I would like to emphasize I am not a knee-jerk Police defender when I think they overreach in this regard, and I’ve read reports of incidents in which they clearly do so, but it’s hard to judge the overall situation from a few media reports in exactly the same way that sensationalist reporting tends to encourage people to believe their children are at higher hazard when the actual risk has fallen. In particular, I think the apparently widespread seizure of personal property both for information gathering and following the sketchy doctrine of presumed criminal forfeiture is an outrageous abuse. Laws – or the pretense of the authority to do so even in the absence of a law – forbidding civilians to record their own experiences and encounters with agents of the government and resulting in the confiscation of those recording devices are also detestable to me.

      I keep some surreptitious CopWatcher apps on my phone for the same reason I keep a firearm – not that I ever expect to use it in my defense, but that I like having the option and insurance should it ever prove necessary, and I think I have the right to exercise such defenses in exigent circumstances. I’d be upset at the increased restriction of either of these liberties without substantial offsetting personal benefits, the argument for the existence of which in the case of police encounters is probably impossible to make.

      4.

      “The key insight here, however, is that the correct analysis of this phenomenon leads to profoundly reactionary conclusions. A free people can flourish without having to submit themselves to a standing army to maintain order, but this requires a moral fiber in individuals and an extremely strong social fabric that are anathema to progressives. (And which, indeed, give rise to all kinds of extremely non-progressive social norms and institutions.)”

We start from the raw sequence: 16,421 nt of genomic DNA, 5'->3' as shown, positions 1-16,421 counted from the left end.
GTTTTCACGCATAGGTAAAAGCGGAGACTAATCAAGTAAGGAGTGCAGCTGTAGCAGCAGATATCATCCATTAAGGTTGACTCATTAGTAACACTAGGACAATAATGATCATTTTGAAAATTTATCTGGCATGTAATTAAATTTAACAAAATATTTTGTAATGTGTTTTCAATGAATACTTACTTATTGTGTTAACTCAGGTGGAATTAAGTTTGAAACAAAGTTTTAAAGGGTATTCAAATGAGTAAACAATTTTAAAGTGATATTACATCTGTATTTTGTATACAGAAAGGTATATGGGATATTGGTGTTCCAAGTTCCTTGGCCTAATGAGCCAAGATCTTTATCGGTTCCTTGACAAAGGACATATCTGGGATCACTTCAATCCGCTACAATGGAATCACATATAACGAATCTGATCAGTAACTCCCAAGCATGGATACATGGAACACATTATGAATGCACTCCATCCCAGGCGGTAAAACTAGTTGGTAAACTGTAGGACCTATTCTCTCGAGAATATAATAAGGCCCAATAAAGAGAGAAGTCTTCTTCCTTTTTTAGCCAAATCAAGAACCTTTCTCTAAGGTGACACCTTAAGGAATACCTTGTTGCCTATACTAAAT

Agree completely. Bravo. I interpret “give rise to” as “necessitate the existence and robust societal support for or tolerance or maintenance of”, but let me know if I am incorrect in doing so.

      5.

      “public order and safety will not happen spontaneously”

      Of course, but this is of course the problem with articles focusing on equipment because that is precisely the background implication and the inference they seek that the reader draw. The idea is that if we, “take away their toys” and start marching in solidarity in the midst of an aggrieved community that the ceasefire will stand, calm will be restored, and public order and safety will indeed emerge spontaneously. The alternative reactionary interpretation (or ‘diagnosis’) is that Progressive policies -> Social Breakdown -> Public disorder and dangerousness -> The need for battle-ready police, and thus the prescription is to reverse the progressive social engineering to whatever extent this may even remain possible and hope that the equipment will no longer be necessary. This is the same as hoping that one might remove the IV which delivers harmful chemotherapy drugs just as soon as the cancer is beaten into remission.

      The commentariat’s interpretation is Battle-read Police + Racist Oppression Abuse of Power -> Lawless and unjustified overuse of deadly force -> Aggrieved community of innocents who can never get ahead because The Man is keeping them down. With that delusional diagnosis, the nonsensical prescription is, “take away their toys!” which is the same as saying that the real reason the patient is sick – losing weight and hair and experiencing nausea and fatigue – is the introduction of the chemotherapy drugs themselves, and if the IV is removed, then the patient will naturally recover.

      6.

      “What’s more, if this standing-army-like police is made to treat everyone with full procedural equality, as progressivism insists, then the only practical option is the lowest-common-denominator policy where everyone is treated under the worst possible assumptions.”

      This is an important point about the inevitable consequences of absolutist egalitarianism that is applicable to fields well beyond policing, for instance, education.